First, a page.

Our study has some limitations that deserve mention. First, the aim of this study was to assess awareness of condition and its associated factors using a comprehensive battery of self-report measurements. Traditionally, self-report measures have been considered insensitive in this disease [31]. The discrepancy between persons’ and caregivers’ scores on quality of life and other symptom dimensions begins even with very mild cognitive impairment. Second, although the RADIX is a useful and validated tool to understand dementia representations, the use of open questions and the listing of options for possible causes in this questionnaire can be challenging for respondents and the reliability of their subjective assessments [12, 13]. Third, given the cross-sectional design of the study, we have no information about participants’ potential changes in their levels of awareness over time [9, 11]. Finally, this study did not collect whether the participants had received any information on the disease and its long-term prognosis. Therefore, we cannot rule out that a greater awareness of the diagnosis may reflect a better provision of information.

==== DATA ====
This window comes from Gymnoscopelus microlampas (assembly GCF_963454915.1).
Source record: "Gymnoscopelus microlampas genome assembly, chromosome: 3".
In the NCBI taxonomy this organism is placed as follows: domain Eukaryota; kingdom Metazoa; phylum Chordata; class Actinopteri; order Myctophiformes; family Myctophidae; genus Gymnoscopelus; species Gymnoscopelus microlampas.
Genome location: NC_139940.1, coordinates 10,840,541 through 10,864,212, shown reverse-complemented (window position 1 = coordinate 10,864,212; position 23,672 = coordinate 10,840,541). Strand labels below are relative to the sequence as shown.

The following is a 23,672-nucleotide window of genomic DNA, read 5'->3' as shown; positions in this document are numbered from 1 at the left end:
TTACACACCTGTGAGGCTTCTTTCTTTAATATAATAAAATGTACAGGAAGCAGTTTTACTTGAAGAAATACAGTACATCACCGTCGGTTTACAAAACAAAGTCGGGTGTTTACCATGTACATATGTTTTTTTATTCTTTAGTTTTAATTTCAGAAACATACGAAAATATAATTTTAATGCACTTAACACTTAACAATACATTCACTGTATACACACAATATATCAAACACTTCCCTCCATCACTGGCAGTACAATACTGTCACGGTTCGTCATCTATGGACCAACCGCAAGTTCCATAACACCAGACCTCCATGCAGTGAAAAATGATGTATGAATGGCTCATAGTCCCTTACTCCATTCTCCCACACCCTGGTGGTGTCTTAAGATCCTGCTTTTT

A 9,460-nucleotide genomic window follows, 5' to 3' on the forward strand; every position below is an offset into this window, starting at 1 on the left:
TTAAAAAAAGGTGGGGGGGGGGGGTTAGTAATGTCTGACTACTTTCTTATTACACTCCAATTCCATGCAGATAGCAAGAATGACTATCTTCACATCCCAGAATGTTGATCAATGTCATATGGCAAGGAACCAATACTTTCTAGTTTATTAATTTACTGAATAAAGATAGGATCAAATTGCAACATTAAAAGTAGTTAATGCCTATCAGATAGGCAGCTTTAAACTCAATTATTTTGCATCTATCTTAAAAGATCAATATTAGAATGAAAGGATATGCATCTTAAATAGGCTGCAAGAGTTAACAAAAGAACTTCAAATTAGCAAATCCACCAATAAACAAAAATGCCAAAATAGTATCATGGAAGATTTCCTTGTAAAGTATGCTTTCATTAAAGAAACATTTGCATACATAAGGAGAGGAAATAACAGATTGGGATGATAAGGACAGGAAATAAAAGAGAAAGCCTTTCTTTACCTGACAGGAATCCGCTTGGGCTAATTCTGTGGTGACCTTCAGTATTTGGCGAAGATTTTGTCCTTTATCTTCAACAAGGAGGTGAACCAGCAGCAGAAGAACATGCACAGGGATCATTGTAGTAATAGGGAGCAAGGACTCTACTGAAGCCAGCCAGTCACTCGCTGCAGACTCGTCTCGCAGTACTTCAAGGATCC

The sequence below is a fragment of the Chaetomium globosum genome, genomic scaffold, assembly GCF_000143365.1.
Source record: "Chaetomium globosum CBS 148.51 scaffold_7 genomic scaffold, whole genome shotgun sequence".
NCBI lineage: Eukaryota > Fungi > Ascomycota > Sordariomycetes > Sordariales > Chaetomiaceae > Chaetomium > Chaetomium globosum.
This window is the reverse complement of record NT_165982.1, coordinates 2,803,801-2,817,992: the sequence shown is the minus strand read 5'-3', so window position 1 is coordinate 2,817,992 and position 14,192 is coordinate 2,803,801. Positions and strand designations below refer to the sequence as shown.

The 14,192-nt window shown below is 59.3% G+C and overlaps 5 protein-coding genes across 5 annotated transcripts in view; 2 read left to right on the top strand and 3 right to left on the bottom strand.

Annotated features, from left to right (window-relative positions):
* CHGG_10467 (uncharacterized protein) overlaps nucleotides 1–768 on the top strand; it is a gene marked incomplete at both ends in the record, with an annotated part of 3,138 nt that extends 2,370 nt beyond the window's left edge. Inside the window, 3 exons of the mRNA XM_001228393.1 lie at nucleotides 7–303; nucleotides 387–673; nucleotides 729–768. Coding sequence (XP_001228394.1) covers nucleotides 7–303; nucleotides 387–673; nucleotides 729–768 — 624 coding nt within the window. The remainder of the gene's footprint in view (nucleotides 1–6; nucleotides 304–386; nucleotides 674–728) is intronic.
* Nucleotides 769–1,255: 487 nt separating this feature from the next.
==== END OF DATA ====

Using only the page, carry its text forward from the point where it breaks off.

Awareness of diagnosis was a common phenomenon in persons with early-stage AD and negatively impacted their quality of life and well-being. Awareness of diagnosis could be a signal to identify early in order to implement specific strategies to prevent depression and preserve quality of life. The approach to such actions must be based on a holistic view of the person and their environment and must be treated in a multidisciplinary way.